Frequently asked questions
qPCR/PCR Kits & Reagents
qPCR/PCR Kits & Reagents
Is there an excess of reagent in the lyovial?
All dry products supplied in glass lyovials are designed to be dissolved in a volume and provide a 5% excess such that the customer can withdraw enough reagent to have a complete 1 mL final reaction volume. For example, if the mix is resuspended to provide a 2X master mix then the volume of water to be added is 525 uL.
What do I resuspend the cake with, buffer or water?
Dry MasterMixes are provided with a complete formulation; only nuclease-free water is required to resuspend the mixture as the product is already buffered.
Once dissolved how should I store the product I do not use?
Once dissolved the products may be stored short term in the fridge (2-8°C) for up to 24 hours, or in the freezer (-20°C) for up to 6 months. Up to 16%(v/v) glycerol (molecular grade) may be added to a 2X mixture to help reduce freeze thaw damage.
Do the Dry MasterMixes be temperatures sensitive during transport?
Dry MasterMixes can withstand transient excursions in temperatures up to 50°C during transport. Our recommended storage temperature for optimum product
performance and longevity is 15-30°C.
How do I store Takyon Dry MasterMixes?
Dry MasterMixes can be stored at ambient temperature. No cold supply chain is needed for transportion.
How can negative control be positive when detecting E.coli sequences?
If you are detecting bacterial sequences other than E.coli, the primers will have to exclude any part of the DNA that is shared between E.coli and the bacteria used (in other words, the primers have to be designed only in the part which is unique for the bacteria used).
If detecting E.coli sequences, There are some traces of bacterial DNA in the Taq polymerase and in the UNG (as it is produced in E.coli). You will have to determine the minimum level and subtract it from the positive signal. Everything above this signal should be considered as positive.
What can cause No Template Controls to give a positive result in the presence of UNG?
There can be an excess of the probe and the positive result is an artifact of this. Using a no amplification control where the Taq polymerase is left out can assess this. A positive result will then suggest an artifact and different reagent concentrations can be used.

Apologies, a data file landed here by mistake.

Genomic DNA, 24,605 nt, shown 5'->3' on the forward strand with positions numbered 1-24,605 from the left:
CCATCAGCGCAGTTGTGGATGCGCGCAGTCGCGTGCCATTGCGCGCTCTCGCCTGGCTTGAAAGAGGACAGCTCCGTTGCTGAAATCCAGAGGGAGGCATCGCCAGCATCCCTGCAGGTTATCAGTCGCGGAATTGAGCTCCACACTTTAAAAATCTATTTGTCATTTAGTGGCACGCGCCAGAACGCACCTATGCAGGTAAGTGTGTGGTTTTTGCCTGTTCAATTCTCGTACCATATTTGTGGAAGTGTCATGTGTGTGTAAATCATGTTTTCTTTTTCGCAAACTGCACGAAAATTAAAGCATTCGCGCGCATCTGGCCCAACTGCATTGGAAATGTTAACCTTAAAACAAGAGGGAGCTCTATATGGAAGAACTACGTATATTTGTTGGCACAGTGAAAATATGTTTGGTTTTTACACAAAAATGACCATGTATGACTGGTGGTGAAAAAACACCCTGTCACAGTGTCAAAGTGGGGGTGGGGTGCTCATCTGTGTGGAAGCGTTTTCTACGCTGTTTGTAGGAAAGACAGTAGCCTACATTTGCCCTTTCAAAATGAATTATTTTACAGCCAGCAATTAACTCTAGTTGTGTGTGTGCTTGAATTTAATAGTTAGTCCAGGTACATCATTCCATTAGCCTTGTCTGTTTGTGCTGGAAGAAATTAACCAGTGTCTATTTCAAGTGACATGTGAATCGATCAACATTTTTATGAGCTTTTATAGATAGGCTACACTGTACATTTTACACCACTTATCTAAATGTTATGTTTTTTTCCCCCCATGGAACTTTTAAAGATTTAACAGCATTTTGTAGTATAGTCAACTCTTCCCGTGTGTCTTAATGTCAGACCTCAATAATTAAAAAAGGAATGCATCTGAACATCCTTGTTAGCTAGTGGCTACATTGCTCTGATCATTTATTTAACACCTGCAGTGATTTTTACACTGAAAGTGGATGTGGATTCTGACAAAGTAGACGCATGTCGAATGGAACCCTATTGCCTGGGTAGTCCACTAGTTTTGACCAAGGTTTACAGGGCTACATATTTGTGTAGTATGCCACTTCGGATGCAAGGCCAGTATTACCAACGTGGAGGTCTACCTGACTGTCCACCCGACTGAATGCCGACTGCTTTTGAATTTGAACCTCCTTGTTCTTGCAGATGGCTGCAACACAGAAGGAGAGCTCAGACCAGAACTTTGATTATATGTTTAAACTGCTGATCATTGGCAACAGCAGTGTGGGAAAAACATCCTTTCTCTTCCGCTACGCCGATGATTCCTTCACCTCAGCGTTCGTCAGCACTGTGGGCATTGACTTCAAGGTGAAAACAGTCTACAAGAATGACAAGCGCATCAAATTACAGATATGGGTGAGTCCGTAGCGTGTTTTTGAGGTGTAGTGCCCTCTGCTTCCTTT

What can cause No Template Controls to give a positive result?
The MasterMix may be contaminated with DNA template or PCR product from a previous PCR. Clean working practices should be used to avoid DNA template contamination. To avoid contamination from previous PCRs an UNG step should be introduced providing dUTP has been used in the dNTP mix.
All Eurogentec MasterMixes contain UNG, it can be ordered separately for the Core kits.
Does Eurogentec offer design for Real-Time probes?
Eurogentec is a specialist in the field of Real-Time PCR. Eurogentec offers a design service and can even do complete Real-Time projects.
Can Yakima Yellow™ be used with VIC settings?
As Yakima Yellow™ and VIC are very similar molecules. Yakima Yellow™ Double-Dye Oligos can be detected with VIC settings. As Yakima Yellow™ is normally combined with Eclipse® Dark Quencher, the background correction for TAMRA should be turned off (in plate set up window).
Can a FAM-TAMRA Double-Dye oligo be combined with a YakimaYellow™-Dark Quencher Double-Dye oligo?
It is possible to combine a FAM-TAMRA with a Yakima Yellow™- Eclipse® Dark Quencher Double-Dye Oligo. However, most Real-Time thermocycler correct for the background fluorescence of TAMRA, incase TAMRA is used as quencher. This means that the fluorescent signal of the FAM-TAMRA probe is measured correctly, but that the Yakima Yellow™-Eclipse® Dark Quencher signal is overcorrected and therefore gives to a lower sensitivity.